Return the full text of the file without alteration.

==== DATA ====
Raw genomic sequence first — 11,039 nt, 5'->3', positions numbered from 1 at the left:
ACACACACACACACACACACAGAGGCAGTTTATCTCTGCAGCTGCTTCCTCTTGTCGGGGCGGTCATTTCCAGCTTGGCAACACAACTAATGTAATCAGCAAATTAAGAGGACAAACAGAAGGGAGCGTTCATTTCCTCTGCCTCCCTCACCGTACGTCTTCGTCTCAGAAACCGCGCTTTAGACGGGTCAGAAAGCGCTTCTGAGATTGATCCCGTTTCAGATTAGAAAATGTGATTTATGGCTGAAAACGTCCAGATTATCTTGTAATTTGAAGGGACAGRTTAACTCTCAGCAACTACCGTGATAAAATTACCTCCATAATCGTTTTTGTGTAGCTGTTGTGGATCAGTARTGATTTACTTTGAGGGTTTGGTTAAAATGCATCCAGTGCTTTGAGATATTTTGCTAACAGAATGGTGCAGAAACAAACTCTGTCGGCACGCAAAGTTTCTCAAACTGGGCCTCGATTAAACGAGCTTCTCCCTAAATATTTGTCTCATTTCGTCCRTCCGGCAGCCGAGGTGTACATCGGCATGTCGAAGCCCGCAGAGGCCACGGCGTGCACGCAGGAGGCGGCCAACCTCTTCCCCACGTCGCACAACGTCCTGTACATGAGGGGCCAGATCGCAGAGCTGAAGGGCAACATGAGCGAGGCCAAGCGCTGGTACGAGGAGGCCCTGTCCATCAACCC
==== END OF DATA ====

Raw genomic sequence first — 11,039 nt, 5'->3', positions numbered from 1 at the left:
ACACACACACACACACACACAGAGGCAGTTTATCTCTGCAGCTGCTTCCTCTTGTCGGGGCGGTCATTTCCAGCTTGGCAACACAACTAATGTAATCAGCAAATTAAGAGGACAAACAGAAGGGAGCGTTCATTTCCTCTGCCTCCCTCACCGTACGTCTTCGTCTCAGAAACCGCGCTTTAGACGGGTCAGAAAGCGCTTCTGAGATTGATCCCGTTTCAGATTAGAAAATGTGATTTATGGCTGAAAACGTCCAGATTATCTTGTAATTTGAAGGGACAGRTTAACTCTCAGCAACTACCGTGATAAAATTACCTCCATAATCGTTTTTGTGTAGCTGTTGTGGATCAGTARTGATTTACTTTGAGGGTTTGGTTAAAATGCATCCAGTGCTTTGAGATATTTTGCTAACAGAATGGTGCAGAAACAAACTCTGTCGGCACGCAAAGTTTCTCAAACTGGGCCTCGATTAAACGAGCTTCTCCCTAAATATTTGTCTCATTTCGTCCRTCCGGCAGCCGAGGTGTACATCGGCATGTCGAAGCCCGCAGAGGCCACGGCGTGCACGCAGGAGGCGGCCAACCTCTTCCCCACGTCGCACAACGTCCTGTACATGAGGGGCCAGATCGCAGAGCTGAAGGGCAACATGAGCGAGGCCAAGCGCTGGTACGAGGAGGCCCTGTCCATCAACCC